Massachusetts Daily Collegian

The Harp, a North Amherst landmark, blends change with tradition

By Griffin Lyons

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Official The Harp Irish Pub Facebook Page

(Official The Harp Irish Pub Facebook Page)

When The Harp closed for repairs in mid-August, questions began to circulate about its future in North Amherst. Was it closed for good? Was Mark “Harpo” Power, the owner and operator since it opened, selling the business?

With the Harp’s reopening on the afternoon of Saturday, Sept. 12 (just in time for the day’s college football games), those questions were put to rest. The Harp had a brand new ceiling, refinished furniture and new wire-frame incandescent lamps hanging above the bar, among other repairs and improvements. The Harp wasn’t going anywhere any time soon, bar staff assured customers.

In business since 2001, The Harp has become a local landmark in North Amherst, located at the intersection of Sunderland Road and Cowls Road. The bar it replaced, Mike’s Westview, had been in operation since the end of Prohibition. The Harp has kept much of the old business’s daytime customer base, as well as much of the furniture – its L-shaped bar has occupied its position within the building for decades.

Among college students of drinking age, The Harp has attracted crowds regularly for years with Tuesday night trivia games and Thursday night karaoke, in addition to occasional musical acts on Wednesday nights and live performances of traditional Irish seisiun (Gaelic for “session”) music on Thursday and Friday evenings. Proceeds from the trivia night winnings, where players pay $5 per person to participate and access a midnight buffet, are evenly split between winners and a different local charity or registered student organization at the University of Massachusetts each week. Power stated that the Harp’s trivia night has supported dozens of charities and RSOs since its establishment.

In the face of that history as a comparatively young but already established local business, The Harp’s recent repairs have been undertaken with a mind towards its future, said Tom Walsh, who has come on-board at The Harp to oversee the expansion of the food program and help Power manage the business’s day-to-day operations as it enters the next phase of its existence, with the hopes of one day assuming ownership.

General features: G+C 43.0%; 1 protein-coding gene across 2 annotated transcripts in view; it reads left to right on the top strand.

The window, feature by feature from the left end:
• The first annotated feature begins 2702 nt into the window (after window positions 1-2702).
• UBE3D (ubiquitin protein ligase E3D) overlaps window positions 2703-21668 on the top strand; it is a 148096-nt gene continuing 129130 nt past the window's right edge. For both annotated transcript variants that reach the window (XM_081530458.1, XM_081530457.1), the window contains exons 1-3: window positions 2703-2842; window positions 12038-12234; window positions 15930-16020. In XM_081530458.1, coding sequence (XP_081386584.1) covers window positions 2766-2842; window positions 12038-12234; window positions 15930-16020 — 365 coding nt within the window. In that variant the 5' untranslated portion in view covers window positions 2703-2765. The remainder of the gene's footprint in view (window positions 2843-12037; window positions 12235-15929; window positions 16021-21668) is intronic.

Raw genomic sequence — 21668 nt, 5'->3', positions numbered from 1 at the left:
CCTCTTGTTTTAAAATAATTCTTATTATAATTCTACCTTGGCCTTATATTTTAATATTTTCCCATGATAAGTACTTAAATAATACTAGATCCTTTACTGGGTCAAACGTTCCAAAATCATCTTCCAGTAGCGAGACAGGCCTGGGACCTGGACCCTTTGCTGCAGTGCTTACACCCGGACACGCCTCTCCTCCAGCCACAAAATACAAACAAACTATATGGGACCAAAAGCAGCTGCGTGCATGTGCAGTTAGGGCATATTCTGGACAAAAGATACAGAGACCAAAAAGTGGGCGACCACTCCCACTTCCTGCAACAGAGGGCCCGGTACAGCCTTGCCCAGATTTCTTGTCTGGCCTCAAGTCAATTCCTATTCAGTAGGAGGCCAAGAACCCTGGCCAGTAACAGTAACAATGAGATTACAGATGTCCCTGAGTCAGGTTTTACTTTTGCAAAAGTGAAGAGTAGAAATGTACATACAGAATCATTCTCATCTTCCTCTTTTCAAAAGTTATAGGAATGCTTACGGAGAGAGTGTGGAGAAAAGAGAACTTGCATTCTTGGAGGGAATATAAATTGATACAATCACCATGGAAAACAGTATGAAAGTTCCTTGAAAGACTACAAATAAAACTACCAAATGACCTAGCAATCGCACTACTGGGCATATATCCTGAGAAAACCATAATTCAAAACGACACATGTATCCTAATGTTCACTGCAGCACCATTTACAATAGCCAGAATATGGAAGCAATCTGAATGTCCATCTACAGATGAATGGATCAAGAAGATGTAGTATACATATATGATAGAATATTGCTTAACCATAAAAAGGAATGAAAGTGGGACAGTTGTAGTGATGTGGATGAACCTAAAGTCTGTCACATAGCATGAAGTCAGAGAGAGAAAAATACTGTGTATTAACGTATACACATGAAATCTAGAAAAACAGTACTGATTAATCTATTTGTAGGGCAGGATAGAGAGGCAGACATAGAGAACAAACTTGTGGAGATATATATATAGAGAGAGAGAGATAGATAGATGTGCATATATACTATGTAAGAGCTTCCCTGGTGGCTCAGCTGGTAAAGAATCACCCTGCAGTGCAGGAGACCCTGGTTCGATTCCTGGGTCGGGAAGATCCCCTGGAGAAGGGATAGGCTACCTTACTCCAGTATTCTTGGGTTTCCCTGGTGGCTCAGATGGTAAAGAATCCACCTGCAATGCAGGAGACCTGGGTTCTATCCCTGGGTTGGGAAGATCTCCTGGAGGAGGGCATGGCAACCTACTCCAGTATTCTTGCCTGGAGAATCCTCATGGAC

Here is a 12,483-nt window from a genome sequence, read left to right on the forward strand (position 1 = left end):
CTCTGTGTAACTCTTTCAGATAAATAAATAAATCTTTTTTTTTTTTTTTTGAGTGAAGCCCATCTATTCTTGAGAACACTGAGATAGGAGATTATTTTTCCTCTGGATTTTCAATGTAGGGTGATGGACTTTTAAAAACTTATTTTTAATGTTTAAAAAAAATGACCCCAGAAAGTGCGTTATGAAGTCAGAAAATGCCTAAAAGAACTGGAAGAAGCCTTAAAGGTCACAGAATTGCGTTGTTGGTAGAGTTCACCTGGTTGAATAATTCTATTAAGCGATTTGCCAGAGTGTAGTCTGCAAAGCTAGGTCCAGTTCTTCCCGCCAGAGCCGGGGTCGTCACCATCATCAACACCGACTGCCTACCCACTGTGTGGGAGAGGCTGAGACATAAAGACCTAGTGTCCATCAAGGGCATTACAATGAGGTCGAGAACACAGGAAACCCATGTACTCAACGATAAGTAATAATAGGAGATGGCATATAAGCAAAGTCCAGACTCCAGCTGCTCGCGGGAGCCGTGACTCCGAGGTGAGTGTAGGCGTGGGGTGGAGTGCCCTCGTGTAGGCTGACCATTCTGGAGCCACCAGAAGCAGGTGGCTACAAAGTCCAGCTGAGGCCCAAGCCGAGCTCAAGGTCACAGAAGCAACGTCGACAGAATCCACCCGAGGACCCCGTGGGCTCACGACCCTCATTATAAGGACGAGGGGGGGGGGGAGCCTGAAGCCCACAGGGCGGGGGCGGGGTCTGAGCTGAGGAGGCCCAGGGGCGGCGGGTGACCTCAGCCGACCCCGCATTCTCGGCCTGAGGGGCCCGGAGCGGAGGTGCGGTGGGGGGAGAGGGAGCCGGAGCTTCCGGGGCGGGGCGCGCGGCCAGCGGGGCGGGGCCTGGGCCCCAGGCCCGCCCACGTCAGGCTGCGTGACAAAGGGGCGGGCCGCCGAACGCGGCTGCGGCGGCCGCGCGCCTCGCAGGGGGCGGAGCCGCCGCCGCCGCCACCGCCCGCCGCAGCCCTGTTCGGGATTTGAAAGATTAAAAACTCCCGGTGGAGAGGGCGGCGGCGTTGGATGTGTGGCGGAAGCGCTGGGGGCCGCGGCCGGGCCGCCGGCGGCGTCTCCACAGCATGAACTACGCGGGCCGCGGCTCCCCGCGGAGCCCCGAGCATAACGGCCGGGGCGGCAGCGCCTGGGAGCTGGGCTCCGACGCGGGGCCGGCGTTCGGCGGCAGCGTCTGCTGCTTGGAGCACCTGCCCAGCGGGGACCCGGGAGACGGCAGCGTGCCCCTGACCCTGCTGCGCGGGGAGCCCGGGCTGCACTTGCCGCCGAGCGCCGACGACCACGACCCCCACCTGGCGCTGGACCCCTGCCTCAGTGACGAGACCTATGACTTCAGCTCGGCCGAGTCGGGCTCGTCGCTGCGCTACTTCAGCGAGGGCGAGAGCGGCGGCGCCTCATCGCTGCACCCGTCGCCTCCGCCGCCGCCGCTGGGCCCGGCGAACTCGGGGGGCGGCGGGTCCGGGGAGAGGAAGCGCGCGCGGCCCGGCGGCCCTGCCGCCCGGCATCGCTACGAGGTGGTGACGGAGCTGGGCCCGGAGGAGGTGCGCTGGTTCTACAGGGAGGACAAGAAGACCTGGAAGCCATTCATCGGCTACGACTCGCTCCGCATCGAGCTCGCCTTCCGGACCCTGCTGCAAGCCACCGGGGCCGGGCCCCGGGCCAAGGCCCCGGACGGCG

Walsh cited the development of the food program as an important element of operations going forward, starting with as-yet unfinished repairs to the kitchen necessary for what he described as improved quality of life conditions for staff.

Plans for The Harp’s food program, according to Walsh, include house-specialty hamburgers, seafood sourced from the Ipswich Shellfish Company and a menu that is gluten-free save for any meals with bread or rolls. The Harp’s current selection of beers, cocktails, wines and other drinks will expand and involve a diverse rotation of options, without sacrificing the staples of which customers are familiar.

Walsh was keen, however, to stress that The Harp will not lose any of its focus on community, affordability or an open environment. He said that The Harp was not, and would not become “a college bar,” and would continue to cater to the needs of college-aged customers without eschewing the local and blue-collar patrons who Walsh sees as the core of The Harp’s business. The goal is to offer excellent service without pitting quality against price

“It has to make literal cents to make financial sense,” he added.
Discussing the varying demographics of The Harp during an average day, Walsh said that he hoped to attract more families in the evening with its food program, between the daytime and nighttime crowds. When asked whether he foresaw any difficulties balancing out the needs of each different crowd, Walsh stated that the transition between them would “always require some finessing.”

With the Harp adjacent to the ongoing development of the Mill District on Cowls Road, Walsh expressed enthusiasm for the revitalization, as well as for The Harp’s prospects in the North Amherst area. Walsh cited the lack of traffic congestion, proximity to other local businesses and different types of college clientele attracted by the distance from town center as strengths in the relationship between the community and The Harp that Power has fostered. He encouraged any neighbors to reach out with their concerns, should they have any.

With a renewed focus to take The Harp’s service to the next level, as Walsh put it, time will tell if, paradoxically, change can help the bar stay true to its existing place in the Amherst community.

Griffin Lyons can be reached at [email protected]

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